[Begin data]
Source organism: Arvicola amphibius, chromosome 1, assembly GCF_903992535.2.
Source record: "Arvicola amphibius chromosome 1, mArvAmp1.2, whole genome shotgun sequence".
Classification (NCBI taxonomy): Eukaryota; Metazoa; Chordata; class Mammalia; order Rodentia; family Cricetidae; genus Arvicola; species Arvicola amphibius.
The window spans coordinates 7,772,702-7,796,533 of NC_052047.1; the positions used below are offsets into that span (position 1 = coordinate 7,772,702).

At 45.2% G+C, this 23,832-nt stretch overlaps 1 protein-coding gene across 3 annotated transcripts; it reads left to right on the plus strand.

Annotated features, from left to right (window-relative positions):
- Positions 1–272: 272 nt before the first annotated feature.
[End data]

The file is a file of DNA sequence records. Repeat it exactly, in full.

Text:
Source organism: Arvicola amphibius, chromosome 1, assembly GCF_903992535.2.
Source record: "Arvicola amphibius chromosome 1, mArvAmp1.2, whole genome shotgun sequence".
Classification (NCBI taxonomy): Eukaryota; Metazoa; Chordata; class Mammalia; order Rodentia; family Cricetidae; genus Arvicola; species Arvicola amphibius.
The window spans coordinates 7,772,702-7,796,533 of NC_052047.1; the positions used below are offsets into that span (position 1 = coordinate 7,772,702).

At 45.2% G+C, this 23,832-nt stretch overlaps 1 protein-coding gene across 3 annotated transcripts; it reads left to right on the plus strand.

Annotated features, from left to right (window-relative positions):
- Positions 1–272: 272 nt before the first annotated feature.